Garments as an expression of love is Biblical. One of God’s first acts of care and mercy after Adam and Eve sinned was to provide clothing. (Gen 3:21). God took care of the Israelites during the exodus by causing their clothes not to wear out (Deut 8:4; 29:5; Neh 9:21), and Israel loved Joseph above all his other sons and gifted him a coat of many colors. To express her love, Hannah gave Samuel clothes (1 Sam 2:19). And the highest level of love in the Bible, that God so loved the world He gave His one and only Son, came with a prophecy about Jesus, ‘They parted my garments among them, and upon my vesture did they cast lots’ (Matthew 27:35).
“This is where the magic happens” the organization’s longest serving CEO would tell potential donors and guests when leading them on a tour of the space.
I recorded a video for that organization about my “power piece,” a derivative of “power dressing” popularized in the 1970s and 1980s–assisted by Molloy’s books– and modernly rooted in the 1920s by Chanel suits consisting of tight skirts and collarless button-up jackets, usually with braid trim, metallic buttons and fitted sleeves, both pieces in wool. For me, a power piece typically means one thing:
It started many years ago with my mother, who had her own definition of power dressing:
And while mom may have preferred sequins, toile and fox slings, she was business first, and that is how she dressed her only daughter starting in pre-k. In fact, one of my childhood nicknames was Nancy Reagan.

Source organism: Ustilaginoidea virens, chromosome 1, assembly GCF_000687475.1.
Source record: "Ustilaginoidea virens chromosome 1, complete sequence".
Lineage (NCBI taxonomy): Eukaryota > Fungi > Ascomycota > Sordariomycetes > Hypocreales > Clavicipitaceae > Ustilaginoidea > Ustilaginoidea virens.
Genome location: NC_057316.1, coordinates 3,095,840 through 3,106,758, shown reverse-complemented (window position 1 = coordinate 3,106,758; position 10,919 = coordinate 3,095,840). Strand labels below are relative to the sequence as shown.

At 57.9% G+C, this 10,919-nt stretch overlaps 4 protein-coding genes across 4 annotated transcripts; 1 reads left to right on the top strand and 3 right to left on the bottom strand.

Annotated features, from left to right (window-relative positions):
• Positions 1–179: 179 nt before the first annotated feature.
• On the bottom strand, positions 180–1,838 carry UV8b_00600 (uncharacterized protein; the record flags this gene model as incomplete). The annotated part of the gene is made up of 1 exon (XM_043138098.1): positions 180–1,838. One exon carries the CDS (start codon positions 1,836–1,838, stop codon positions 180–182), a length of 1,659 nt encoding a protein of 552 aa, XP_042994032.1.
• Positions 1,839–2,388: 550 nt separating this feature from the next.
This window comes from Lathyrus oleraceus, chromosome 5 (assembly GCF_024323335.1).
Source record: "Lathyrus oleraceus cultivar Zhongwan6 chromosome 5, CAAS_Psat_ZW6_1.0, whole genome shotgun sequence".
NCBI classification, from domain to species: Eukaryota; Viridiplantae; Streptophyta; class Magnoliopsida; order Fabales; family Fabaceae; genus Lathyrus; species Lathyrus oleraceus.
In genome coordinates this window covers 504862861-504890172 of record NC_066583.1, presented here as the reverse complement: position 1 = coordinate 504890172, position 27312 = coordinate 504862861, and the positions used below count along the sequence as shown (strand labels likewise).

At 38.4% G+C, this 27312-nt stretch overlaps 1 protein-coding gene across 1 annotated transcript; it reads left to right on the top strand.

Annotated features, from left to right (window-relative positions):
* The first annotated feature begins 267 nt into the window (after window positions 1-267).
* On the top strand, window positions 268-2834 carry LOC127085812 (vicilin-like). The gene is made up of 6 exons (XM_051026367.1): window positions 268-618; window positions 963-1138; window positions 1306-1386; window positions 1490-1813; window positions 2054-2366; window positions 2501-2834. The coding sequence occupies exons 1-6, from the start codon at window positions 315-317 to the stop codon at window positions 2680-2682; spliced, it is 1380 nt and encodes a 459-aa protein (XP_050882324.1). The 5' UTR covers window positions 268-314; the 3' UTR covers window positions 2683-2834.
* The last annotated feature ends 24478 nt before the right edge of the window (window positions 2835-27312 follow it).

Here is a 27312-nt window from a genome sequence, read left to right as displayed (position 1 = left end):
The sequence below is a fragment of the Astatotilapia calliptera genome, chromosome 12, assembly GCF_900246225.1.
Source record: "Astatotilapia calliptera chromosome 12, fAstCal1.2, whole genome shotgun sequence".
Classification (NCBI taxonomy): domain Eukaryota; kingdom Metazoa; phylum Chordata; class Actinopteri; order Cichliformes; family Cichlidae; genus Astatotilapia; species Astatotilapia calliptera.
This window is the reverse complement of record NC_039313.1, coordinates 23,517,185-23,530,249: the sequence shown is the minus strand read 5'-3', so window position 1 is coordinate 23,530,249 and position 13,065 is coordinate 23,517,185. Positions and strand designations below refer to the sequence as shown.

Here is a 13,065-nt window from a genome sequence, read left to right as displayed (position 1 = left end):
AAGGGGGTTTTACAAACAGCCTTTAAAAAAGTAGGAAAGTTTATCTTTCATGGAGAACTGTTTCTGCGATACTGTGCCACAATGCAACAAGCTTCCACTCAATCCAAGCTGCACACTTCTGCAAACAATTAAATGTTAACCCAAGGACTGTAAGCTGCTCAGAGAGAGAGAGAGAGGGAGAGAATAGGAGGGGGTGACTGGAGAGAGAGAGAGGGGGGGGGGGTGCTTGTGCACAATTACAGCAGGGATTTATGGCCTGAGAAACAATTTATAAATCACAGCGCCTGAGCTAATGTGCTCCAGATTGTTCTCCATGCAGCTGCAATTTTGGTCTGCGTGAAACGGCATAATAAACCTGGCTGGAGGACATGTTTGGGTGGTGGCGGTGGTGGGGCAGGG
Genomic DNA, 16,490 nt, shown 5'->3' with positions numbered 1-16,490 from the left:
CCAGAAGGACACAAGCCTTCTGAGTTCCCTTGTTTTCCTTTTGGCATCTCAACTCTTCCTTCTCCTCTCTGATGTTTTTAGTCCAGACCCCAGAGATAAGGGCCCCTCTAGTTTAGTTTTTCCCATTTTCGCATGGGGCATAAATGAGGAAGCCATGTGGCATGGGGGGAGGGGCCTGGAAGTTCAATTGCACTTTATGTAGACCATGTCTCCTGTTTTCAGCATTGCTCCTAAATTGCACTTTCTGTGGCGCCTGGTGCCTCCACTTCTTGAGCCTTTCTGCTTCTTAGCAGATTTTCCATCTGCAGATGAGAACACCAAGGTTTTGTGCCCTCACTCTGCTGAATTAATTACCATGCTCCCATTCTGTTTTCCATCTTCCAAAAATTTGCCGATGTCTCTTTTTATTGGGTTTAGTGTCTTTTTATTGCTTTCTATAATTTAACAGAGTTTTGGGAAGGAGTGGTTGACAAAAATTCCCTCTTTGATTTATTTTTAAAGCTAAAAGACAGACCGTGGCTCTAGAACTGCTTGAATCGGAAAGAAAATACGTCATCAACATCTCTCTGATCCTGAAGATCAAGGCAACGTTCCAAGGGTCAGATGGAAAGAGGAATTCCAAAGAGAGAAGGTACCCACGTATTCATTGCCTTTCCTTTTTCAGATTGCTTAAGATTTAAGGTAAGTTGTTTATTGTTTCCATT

From Chanel to Zara, Gucci to St. John and Saint Laurent, and beyond; at galas and in cluttered offices, on sets and in boardrooms, train stations and living rooms, at homecomings and The Rock, I’ve been wearing blazers ever since.
For women, the practice of deliberately establishing authority in a professional and political environment traditionally dominated by men sometimes goes beyond the blazer. Such was the case of my first job at the MacDonald golf course in Wichita, Kansas as part of the city’s summer youth program.
I experienced all the typical formalities of a first job—responsibility and commitment, learning to work with various personalities. But I also discovered the important role wardrobe choice plays in conveying a message within the workplace.
There were three youth summer workers: thirteen-year-old me, my fourteen going on fifteen-year-old brother, and a sixteen-year-old guy.